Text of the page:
Swollen Legs: Causes and Treatment
- Fluid buildup (edema): It happens when the tissues or blood vessels in your legs hold more fluid than they should. This can happen if you simply spend a long day on your feet or sit for too long. But it may also be a sign that you’re overweight or don’t get enough exercise, or of more serious medical conditions.
- Inflammation: It happens when the tissues in your legs get irritated and swollen. It’s a natural response if you break a bone or tear a tendon or ligament, but it also may be a sign of a more serious inflammatory illness, like arthritis.
Things That Cause Fluid Buildup
Several things can lead to extra fluid, or edema, in one leg, or both:
Congestive heart failure: This happens when your heart is too weak to pump all the blood your body needs. It leads to fluid buildup, especially in your legs. Other symptoms of congestive heart failure:
Learn more about heart failure symptoms.
Deep vein thrombosis (DVT) and thrombophlebitis: If you have DVT, it means there’s a blood clot in a vein in your leg. It could break off and travel to your lung. When that happens, it’s called a pulmonary embolism, and it can be life-threatening.
One of the first symptoms of DVT or thrombophlebitis is one swollen leg (especially the calf), as blood pools in the area. Check with your doctor right away if you have swelling in one leg or any of these other symptoms:
- Leg pain, tenderness, or cramping
- Skin that’s tinged red or blue
- Skin that feels warm
Learn more about blood clots in veins.
Varicose veins and chronic venous insufficiency: You get these conditions when the valves inside your leg veins don’t keep the blood flowing up toward your heart. Instead, it backs up and collects in pools, causing bluish clusters of varicose veins on your skin. Sometimes, they can make your legs swell.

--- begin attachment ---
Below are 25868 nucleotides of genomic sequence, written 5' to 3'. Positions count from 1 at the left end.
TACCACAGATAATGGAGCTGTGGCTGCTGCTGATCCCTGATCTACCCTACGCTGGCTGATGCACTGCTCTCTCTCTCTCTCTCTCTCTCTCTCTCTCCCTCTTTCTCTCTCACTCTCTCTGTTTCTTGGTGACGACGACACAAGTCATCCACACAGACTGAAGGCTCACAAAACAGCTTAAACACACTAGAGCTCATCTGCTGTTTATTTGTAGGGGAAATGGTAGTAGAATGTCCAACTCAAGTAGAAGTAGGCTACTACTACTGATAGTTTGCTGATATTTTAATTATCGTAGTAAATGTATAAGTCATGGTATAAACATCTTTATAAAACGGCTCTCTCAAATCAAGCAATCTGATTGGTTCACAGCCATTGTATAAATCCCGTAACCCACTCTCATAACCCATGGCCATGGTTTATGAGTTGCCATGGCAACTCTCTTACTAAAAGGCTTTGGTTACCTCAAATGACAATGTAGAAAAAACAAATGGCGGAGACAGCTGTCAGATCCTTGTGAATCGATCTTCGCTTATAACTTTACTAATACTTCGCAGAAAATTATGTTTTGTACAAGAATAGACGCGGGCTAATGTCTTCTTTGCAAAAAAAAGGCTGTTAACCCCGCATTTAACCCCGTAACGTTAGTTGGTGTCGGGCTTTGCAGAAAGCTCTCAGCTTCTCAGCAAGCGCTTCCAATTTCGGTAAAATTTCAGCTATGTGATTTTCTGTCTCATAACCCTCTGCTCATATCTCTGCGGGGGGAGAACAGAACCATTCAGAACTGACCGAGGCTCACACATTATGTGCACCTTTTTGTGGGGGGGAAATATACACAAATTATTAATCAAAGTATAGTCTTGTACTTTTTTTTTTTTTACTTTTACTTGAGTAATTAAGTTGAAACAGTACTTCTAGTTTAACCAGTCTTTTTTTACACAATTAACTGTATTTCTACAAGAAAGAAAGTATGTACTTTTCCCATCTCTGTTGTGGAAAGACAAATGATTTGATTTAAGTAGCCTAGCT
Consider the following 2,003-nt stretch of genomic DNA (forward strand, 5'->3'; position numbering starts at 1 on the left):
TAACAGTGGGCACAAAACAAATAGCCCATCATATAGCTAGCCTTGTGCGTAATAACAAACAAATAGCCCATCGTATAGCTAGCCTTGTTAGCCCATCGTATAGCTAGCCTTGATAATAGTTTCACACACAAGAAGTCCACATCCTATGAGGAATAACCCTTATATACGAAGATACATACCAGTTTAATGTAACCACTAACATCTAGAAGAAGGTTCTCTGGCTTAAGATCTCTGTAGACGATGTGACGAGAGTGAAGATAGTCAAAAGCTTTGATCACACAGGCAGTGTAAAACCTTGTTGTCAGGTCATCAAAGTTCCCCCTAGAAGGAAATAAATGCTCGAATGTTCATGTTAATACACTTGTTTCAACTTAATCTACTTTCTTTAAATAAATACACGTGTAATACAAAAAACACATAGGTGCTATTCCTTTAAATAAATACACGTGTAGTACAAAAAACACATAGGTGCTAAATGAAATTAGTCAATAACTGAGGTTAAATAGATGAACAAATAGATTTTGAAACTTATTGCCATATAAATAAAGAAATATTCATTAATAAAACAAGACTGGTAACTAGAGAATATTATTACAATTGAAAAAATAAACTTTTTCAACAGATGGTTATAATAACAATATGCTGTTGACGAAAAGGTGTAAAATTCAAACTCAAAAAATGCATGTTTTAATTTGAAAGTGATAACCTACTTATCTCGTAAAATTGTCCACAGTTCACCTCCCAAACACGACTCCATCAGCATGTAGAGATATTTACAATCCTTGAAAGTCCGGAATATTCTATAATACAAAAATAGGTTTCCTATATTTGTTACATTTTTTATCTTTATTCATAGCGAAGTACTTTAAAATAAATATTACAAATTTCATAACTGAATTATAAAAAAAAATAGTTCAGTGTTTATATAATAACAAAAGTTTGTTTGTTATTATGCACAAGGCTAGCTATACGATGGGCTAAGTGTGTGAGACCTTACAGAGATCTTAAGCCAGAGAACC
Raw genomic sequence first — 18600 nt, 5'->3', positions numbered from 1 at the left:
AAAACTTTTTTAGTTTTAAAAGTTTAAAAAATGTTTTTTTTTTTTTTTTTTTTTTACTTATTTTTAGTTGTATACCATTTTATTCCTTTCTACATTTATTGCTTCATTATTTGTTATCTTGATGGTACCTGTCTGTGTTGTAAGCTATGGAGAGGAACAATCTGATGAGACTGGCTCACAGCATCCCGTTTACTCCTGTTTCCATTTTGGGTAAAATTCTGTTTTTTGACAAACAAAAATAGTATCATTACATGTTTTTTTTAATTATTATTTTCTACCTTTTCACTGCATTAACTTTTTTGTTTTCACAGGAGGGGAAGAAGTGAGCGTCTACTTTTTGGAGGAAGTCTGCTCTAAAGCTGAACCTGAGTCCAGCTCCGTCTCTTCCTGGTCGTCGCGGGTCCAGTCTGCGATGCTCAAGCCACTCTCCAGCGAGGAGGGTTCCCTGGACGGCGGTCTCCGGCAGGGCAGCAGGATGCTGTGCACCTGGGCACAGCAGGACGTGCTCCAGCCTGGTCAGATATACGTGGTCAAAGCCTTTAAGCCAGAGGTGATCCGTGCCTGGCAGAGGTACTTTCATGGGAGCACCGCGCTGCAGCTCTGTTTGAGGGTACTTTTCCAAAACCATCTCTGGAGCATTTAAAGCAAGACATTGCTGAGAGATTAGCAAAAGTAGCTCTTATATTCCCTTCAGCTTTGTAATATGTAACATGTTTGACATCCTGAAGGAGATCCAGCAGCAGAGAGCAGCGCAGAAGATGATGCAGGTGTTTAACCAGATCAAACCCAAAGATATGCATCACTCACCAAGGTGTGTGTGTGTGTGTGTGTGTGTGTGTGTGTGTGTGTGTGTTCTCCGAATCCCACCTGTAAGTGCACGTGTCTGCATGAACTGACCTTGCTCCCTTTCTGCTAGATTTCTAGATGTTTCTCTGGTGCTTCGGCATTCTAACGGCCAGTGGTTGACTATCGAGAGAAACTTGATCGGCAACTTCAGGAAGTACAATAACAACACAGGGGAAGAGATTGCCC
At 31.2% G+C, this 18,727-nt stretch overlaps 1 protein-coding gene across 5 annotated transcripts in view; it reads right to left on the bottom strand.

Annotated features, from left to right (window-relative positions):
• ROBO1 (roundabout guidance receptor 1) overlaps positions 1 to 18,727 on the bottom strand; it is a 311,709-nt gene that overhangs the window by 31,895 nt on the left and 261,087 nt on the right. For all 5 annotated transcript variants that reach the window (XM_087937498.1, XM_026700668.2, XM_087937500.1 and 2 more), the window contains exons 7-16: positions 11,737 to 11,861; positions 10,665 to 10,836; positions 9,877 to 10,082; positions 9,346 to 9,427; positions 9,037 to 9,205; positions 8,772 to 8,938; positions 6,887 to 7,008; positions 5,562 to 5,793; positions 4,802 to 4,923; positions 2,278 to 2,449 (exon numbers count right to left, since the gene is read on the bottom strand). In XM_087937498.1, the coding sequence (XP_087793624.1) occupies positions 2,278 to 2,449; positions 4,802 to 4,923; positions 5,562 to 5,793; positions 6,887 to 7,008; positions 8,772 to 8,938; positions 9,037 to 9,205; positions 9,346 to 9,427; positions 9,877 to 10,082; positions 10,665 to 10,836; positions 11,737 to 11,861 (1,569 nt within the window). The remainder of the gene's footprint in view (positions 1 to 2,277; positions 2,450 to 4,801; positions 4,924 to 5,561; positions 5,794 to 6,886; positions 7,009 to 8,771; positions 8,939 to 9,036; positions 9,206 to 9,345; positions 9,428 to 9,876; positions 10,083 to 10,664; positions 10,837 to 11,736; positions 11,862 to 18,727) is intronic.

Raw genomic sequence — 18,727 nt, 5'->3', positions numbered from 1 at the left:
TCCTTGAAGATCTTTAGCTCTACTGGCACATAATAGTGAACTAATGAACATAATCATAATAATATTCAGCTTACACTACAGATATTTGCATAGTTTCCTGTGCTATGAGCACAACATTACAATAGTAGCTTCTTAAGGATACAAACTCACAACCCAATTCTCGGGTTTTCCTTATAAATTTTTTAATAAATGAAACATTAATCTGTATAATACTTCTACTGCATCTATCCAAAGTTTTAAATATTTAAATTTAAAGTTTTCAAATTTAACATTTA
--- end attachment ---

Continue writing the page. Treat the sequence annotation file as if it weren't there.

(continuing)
Some other symptoms might include:
- Pain after sitting or standing for a long time
- Changes in skin color — you might see clumps of red or purple veins, or the skin on your lower legs might look brown
- Dry, irritated, cracked skin
- Achy legs
Learn more about symptoms of varicose veins.
Long-term kidney disease happens when your kidneys don’t work the way they should. Instead of filtering water and waste material from your blood, fluid gathers in your body, which causes swelling in your arms and legs.
You may also notice symptoms like these:
Acute kidney failure — when your kidneys suddenly stop working — can also cause swollen legs, ankles, and feet. But it usually happens when you’re hospitalized with other problems. Learn more about acute kidney failure symptoms and causes.
Sometimes, swelling can be an unwelcome side effect of prescription drugs. The medications most likely to cause swollen legs include:
- Heart medicines called calcium channel blockers are often to blame:
- Amlodipine (Norvasc)
- Nifedipine (Adalat CC, Afeditab CR, Nifediac CC, Nifedical XL, Procardia)
- Nonsteroidal anti-inflammatory drugs (NSAIDs), like:
- Certain diabetes drugs, including metformin
- Hormone medications containing estrogen or progesterone
- Some antidepressants
Call your doctor if you take any of these drugs and get swollen lower limbs. Learn more about common medication side effects.
If you notice these other symptoms as well, let your doctor know because it might mean you have a serious condition called preeclampsia:
- Severe swelling, especially around your eyes
- Bad headache
- Vision changes, like blurriness or sensitivity to light